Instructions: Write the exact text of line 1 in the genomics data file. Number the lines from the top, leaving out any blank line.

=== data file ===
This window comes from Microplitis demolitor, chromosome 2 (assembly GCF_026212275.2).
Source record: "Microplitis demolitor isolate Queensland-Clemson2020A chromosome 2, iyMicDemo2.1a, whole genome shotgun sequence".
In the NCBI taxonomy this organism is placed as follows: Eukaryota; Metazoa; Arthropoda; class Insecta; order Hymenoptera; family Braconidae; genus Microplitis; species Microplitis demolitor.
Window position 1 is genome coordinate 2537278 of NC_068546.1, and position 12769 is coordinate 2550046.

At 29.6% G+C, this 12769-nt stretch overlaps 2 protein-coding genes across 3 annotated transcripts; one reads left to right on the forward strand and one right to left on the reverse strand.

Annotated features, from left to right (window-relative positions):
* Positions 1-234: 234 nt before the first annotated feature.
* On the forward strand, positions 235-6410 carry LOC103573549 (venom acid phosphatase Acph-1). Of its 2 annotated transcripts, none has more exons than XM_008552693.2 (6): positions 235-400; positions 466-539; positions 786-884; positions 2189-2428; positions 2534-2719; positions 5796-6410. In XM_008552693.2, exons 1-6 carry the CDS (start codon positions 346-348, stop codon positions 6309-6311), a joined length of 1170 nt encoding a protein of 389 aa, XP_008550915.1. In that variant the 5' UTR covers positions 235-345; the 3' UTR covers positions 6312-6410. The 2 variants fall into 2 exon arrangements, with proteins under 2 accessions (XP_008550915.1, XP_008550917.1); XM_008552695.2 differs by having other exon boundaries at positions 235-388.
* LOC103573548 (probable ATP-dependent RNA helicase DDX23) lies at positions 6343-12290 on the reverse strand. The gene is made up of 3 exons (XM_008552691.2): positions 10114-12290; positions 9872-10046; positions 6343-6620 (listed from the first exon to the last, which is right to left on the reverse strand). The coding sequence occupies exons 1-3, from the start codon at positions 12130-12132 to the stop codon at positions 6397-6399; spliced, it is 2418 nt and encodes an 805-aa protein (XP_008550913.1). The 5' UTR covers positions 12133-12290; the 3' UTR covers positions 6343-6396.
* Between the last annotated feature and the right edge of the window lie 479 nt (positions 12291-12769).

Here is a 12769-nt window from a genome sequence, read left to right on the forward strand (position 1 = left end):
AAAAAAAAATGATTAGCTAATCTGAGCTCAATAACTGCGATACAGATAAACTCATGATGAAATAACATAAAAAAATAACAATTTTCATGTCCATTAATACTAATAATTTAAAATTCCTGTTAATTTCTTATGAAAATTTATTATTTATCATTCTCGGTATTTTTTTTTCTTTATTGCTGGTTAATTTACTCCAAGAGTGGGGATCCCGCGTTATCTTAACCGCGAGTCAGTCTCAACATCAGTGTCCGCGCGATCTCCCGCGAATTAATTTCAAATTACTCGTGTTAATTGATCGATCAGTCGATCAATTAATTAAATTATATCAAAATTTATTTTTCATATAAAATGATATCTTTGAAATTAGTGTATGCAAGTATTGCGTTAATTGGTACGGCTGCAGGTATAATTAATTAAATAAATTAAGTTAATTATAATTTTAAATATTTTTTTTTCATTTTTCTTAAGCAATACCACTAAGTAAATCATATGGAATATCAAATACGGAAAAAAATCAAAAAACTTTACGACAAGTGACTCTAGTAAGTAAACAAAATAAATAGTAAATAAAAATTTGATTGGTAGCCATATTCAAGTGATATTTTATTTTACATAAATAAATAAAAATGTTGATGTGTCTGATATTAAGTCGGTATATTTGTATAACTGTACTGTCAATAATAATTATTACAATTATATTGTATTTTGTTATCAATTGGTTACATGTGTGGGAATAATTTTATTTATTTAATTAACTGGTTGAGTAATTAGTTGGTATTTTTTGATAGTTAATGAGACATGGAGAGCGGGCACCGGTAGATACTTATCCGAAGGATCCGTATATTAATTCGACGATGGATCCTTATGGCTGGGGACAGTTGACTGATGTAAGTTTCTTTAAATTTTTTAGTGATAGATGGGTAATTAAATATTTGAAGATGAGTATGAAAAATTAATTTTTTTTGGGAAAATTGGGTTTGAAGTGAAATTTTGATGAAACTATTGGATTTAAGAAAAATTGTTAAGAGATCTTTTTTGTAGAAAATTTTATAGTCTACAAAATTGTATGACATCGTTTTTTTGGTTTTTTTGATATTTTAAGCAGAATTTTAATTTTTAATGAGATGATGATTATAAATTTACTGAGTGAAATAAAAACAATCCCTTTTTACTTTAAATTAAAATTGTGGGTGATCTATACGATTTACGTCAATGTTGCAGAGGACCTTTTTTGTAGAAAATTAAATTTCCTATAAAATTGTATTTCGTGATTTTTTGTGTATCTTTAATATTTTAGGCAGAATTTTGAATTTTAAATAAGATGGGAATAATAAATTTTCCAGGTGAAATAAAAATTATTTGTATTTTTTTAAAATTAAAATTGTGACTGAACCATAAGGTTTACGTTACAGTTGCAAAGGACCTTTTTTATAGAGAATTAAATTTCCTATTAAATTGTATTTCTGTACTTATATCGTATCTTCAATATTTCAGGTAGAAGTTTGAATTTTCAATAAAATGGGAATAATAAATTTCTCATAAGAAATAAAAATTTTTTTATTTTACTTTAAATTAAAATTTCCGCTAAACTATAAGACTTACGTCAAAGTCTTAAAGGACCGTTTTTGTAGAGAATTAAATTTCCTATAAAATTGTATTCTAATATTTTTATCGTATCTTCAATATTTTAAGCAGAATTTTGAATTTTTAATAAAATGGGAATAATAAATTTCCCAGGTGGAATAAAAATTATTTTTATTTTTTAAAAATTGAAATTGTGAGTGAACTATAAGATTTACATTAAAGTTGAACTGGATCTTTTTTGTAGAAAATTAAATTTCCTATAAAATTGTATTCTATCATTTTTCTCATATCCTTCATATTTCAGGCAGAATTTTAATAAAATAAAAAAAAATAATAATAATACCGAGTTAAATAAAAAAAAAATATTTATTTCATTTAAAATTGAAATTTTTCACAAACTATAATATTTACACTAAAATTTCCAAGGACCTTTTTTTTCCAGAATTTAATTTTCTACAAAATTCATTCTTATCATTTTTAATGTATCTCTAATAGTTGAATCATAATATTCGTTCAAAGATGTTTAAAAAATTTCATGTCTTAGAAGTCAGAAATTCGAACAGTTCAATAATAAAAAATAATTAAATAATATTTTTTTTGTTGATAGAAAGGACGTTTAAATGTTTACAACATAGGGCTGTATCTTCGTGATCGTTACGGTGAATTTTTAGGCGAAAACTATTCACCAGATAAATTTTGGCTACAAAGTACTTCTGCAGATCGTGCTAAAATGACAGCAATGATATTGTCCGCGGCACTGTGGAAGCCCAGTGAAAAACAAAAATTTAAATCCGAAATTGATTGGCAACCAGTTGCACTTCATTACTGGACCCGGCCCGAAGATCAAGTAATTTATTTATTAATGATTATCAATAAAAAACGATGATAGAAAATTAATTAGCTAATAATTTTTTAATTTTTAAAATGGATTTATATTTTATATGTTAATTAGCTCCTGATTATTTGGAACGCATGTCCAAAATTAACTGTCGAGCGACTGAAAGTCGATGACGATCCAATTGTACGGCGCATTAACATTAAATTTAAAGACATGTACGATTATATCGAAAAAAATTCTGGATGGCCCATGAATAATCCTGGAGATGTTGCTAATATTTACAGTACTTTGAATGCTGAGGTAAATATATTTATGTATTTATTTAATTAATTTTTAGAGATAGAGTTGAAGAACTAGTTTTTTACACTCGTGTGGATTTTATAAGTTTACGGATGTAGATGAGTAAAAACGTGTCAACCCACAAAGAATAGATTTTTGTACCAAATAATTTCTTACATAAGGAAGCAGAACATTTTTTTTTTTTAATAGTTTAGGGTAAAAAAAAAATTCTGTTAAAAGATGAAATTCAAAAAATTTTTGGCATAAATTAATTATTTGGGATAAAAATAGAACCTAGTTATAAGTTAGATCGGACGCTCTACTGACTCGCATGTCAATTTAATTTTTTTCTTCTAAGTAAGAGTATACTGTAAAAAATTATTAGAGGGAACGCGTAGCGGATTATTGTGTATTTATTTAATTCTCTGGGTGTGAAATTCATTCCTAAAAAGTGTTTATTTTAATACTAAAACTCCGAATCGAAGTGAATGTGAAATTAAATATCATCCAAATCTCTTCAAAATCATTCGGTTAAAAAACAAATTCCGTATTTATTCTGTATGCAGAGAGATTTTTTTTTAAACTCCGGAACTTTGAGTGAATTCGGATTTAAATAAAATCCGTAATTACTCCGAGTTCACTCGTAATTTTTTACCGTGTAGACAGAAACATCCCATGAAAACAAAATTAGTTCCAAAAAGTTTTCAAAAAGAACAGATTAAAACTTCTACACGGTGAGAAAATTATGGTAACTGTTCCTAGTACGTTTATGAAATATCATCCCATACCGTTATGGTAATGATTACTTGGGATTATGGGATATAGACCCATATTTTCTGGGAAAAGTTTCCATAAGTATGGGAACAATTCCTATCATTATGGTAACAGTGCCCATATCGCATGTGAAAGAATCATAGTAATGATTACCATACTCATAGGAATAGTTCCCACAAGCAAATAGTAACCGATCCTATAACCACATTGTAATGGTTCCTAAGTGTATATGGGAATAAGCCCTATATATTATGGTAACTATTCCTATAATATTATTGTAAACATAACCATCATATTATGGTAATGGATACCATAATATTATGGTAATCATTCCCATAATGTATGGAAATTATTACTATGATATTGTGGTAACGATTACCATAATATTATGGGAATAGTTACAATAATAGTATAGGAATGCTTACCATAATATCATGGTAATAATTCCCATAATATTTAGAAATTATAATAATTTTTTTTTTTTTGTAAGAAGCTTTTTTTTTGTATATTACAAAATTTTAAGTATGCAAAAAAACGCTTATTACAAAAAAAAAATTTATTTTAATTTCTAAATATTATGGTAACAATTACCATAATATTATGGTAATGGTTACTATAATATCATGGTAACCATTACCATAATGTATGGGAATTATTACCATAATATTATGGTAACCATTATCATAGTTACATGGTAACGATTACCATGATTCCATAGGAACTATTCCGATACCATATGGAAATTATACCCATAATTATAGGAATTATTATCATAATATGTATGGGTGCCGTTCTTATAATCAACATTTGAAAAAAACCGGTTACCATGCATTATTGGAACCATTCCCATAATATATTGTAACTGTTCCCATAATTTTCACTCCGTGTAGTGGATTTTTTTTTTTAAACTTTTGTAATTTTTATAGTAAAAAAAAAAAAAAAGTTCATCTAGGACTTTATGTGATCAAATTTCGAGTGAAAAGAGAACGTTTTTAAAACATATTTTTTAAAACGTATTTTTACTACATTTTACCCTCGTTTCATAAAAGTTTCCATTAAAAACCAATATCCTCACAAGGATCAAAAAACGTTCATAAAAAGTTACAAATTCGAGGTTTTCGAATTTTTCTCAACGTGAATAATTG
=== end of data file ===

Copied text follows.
This window comes from Microplitis demolitor, chromosome 2 (assembly GCF_026212275.2).